The clue is in the name: community woodland. Whether you’re a handful of people starting from scratch or an established group, it’s vital to engage the whole community with your plans.
Winning hearts and minds will help you to bank ideas, mobilise practical help and secure funding. It will ensure that your woodland lives and thrives long after you have moved on. So prepare for meetings, media interviews and much debate over your group’s priorities! You will need to lobby for official backing, stage public gatherings and enthuse volunteers.
Your group will flounder if you disagree over what you’re trying to achieve. Are you looking to manage your wood purely for nature, as a firewood co-operative or to improve visitor access? Will you do the labouring yourselves or hire a contractor? It’s vital that everyone pulls in the same direction.
Once you have a management team in place, it’s time to assess your skills, divide up roles and decide how you want to govern yourselves. There are many options and choosing the best depends on whether you intend to own, lease or manage your wood, and on what you hope to achieve there. You could operate as an association if you’re keen to work with the wood’s existing landowner to improve public access. Or if your activities are for social benefit, you could become a charity. If you have commercial plans you may wish to form a co-operative.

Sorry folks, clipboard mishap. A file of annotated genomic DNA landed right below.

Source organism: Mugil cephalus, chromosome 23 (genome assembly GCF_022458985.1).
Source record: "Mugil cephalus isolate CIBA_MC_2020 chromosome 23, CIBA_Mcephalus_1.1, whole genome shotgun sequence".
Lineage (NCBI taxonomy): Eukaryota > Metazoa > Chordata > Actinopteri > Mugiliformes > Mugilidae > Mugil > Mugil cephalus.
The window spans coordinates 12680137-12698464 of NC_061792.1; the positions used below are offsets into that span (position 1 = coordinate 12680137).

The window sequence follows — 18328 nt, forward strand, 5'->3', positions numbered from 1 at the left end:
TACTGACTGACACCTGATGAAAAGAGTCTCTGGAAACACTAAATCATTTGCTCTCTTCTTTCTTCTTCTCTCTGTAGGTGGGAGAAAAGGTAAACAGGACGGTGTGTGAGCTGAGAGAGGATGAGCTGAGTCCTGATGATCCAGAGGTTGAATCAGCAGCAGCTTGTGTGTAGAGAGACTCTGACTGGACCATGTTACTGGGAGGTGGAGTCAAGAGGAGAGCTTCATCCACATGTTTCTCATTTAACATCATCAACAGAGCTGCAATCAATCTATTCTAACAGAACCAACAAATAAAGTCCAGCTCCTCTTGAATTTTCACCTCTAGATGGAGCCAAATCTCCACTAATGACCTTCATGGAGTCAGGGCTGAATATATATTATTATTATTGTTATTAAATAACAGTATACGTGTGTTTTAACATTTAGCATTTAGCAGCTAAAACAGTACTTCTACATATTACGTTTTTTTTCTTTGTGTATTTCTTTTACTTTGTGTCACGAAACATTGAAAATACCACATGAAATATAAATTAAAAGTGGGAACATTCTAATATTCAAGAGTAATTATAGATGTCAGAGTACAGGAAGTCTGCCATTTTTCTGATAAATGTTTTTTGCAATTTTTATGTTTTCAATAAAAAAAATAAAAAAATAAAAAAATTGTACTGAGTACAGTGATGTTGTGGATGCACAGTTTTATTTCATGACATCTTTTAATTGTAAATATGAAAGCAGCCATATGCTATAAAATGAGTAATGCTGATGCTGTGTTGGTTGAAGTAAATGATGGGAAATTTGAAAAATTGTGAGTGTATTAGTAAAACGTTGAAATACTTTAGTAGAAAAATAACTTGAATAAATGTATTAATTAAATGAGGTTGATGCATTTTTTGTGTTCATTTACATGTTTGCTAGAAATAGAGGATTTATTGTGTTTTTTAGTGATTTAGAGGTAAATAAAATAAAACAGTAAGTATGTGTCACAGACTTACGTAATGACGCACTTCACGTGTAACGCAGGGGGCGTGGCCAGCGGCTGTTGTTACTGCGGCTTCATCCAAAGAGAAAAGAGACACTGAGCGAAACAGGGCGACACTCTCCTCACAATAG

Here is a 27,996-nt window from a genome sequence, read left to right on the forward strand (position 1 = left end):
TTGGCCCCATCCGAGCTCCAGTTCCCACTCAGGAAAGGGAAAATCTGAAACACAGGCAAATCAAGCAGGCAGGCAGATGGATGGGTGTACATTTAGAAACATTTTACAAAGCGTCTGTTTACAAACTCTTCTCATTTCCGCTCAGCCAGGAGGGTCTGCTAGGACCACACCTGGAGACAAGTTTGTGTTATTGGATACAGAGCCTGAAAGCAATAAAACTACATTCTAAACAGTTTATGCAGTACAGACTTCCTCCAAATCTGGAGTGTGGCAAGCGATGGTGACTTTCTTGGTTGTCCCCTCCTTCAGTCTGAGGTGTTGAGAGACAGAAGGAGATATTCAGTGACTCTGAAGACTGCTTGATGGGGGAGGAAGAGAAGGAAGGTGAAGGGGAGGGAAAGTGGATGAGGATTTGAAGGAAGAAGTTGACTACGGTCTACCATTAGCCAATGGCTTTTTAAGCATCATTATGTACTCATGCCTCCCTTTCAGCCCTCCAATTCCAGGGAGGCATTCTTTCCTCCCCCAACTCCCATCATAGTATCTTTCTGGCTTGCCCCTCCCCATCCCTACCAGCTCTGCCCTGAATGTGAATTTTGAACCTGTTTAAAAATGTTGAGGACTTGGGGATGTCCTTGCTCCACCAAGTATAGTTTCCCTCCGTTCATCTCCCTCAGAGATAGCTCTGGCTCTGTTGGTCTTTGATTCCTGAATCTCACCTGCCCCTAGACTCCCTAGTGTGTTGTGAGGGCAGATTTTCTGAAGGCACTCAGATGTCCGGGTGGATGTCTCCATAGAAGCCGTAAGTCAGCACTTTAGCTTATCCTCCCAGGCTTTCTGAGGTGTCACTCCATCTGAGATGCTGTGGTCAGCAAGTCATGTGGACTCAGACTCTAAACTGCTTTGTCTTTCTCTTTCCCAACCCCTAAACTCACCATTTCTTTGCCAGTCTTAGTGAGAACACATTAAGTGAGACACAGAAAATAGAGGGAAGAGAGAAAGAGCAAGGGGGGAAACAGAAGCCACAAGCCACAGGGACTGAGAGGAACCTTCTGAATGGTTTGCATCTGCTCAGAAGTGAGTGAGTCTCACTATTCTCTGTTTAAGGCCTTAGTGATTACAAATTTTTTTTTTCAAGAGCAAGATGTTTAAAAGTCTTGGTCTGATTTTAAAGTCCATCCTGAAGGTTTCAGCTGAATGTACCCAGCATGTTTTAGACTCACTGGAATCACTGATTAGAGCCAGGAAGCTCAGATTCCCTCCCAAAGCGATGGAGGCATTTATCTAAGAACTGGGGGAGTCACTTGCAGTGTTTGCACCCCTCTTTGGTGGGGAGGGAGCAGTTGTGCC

Anyone owning or leasing land needs to become an incorporated organisation, with limited liability.
Finally, keep in mind from the outset that a tight knot of enthusiastic individuals won’t be enough to keep your project afloat. You’ll need to rally a wide web of more casual supporters, and to keep them interested far into the future, when burnout threatens.
Download our advice sheets below for more information.